Index Bibliography

Illustrations to Gray's "Poems"

Currently Available:

Illustrations to Gray's "Poems", c. 1797-98 (Yale Center for British Art): electronic edition

Dates are the probable dates of composition.

The 116 water-color illustrations to Thomas Gray's poems are among Blake's major achievements as an illustrator. They were commissioned in 1797 by Blake's friend, the sculptor John Flaxman, as a gift for his wife Ann, to whom Blake addressed the poem that ends the series. The commission may have been inspired by the Flaxmans' seeing Blake's water-color designs to Edward Young's Night Thoughts, begun in 1795. The Gray illustrations follow the same basic format. Blake cut windows in large sheets of the same type of Whatman paper used for the Night Thoughts illustrations and mounted in these windows the texts of Gray's poems from a 1790 octavo edition published by John Murray, leaving out some prefatory materials, fly-titles, the notes, and the 7 engraved illustrations. Blake then drew and colored his designs surrounding the letterpress texts. On blank versos near the beginning of each poem, and in one case on a separate piece of paper pasted over letterpress text, Blake inscribed with pen and ink either titles for each design or quotations from the poem to indicate the passage illustrated. On most text pages, Blake also drew a pencil cross left of the first line of the illustrated passage. He numbered most leaves consecutively in pen and ink, beginning a new sequence for each of the 13 poems.

Blake conceived of his work as an illustrated book, rather than a series of unbound designs, as indicated by his offsetting Gray's texts above and to the right (left on versos) from the middle of each leaf--then the convention for all letterpress books. Although listed by William Michael Rossetti in his catalogue of Blake's drawings and paintings, published in the 1863 and 1880 editions of Alexander Gilchrist's Life of William Blake, the Gray illustrations were virtually unknown until their rediscovery by Herbert Grierson in 1919.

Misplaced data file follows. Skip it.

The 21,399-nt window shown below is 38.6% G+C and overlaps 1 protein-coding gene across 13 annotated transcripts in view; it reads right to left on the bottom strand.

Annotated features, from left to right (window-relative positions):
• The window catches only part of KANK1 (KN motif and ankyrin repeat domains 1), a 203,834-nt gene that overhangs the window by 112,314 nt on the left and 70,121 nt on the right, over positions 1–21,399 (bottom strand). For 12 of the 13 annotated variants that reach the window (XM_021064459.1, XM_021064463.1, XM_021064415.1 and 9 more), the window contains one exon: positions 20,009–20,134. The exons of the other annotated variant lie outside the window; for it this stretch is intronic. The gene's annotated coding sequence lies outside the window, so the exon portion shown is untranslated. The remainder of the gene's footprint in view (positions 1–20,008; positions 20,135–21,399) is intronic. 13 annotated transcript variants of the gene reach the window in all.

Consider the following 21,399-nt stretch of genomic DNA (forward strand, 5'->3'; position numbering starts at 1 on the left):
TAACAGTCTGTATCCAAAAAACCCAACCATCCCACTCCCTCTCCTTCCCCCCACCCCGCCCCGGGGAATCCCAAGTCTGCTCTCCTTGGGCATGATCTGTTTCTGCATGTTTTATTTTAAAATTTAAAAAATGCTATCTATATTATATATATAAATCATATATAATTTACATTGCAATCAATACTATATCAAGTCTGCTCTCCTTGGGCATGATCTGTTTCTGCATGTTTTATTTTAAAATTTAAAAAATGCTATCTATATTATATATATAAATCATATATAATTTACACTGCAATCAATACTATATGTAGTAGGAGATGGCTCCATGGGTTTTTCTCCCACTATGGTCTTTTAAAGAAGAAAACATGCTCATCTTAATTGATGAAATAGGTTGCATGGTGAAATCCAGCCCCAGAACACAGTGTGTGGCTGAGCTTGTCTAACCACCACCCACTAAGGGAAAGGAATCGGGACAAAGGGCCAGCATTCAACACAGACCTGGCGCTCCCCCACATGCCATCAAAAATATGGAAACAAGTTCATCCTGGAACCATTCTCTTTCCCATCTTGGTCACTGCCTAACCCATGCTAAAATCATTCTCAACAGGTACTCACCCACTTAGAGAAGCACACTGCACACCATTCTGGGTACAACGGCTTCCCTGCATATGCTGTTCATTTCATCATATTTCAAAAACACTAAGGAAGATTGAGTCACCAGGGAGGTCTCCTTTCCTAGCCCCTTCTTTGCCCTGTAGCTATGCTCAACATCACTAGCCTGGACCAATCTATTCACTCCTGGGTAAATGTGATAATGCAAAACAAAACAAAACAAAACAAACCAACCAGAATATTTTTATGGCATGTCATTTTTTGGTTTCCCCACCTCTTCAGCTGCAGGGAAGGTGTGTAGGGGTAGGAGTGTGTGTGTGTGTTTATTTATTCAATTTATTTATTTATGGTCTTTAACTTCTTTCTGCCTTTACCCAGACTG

Blake's illustrations respond to Gray's poems in a variety of ways, but always with respect for the specifics in the text. Many motifs are visualizations--and hence literalizations--of Gray's metaphoric images. The Gray illustrations share iconographic and stylistic similarities with the Night Thoughts designs; both series are indebted to the pictorial imagery Blake developed in his illuminated books of the early- and mid-1790s. For the more comic passages in Gray's poems, Blake deployed a broad, almost caricature-like style. Many of the designs emphasize the imagination at work in the world through inspired acts of reading, writing, and performing music.

Related Works

Related works currently available in the William Blake Archive appear as links below. Works not currently available appear as plain text.

  • The Bard, from Gray
    Water color (?), exhibited 1785. Butlin 160.
  • Hyperion ("The Bowman"), Study for Gray's "Poems," Page 46
    Pencil sketch, c. 1797. Butlin 336.
    Fitzwilliam Museum
    Cambridge, England
  • Allegorical Subject with a River God
    Pencil sketch, c. 1805 (?). Butlin 597 recto.
    Victoria and Albert Museum
  • The Bard, from Gray
    Tempera painting, 1809 (?). Butlin 655.
    Tate Collection at Tate Britain
  • "Number IV. The Bard, from Gray," in Blake, A Descriptive Catalogue of Pictures
    typographic exhibition catalogue, 1809. Bentley 32. Erdman pages 541-42.
  • Sketches for "The Bard"
    Pencil sketches, with pen and wash on the recto, c. 1809 (?). Butlin 656 recto and verso.
    Philadelphia Museum of Art
    Philadelphia, Pennsylvania
  • Friar Bacon and Gray, the Poet
    Pencil sketch, c. 1819-20. Butlin 746.
    Pembroke College
    Cambridge, England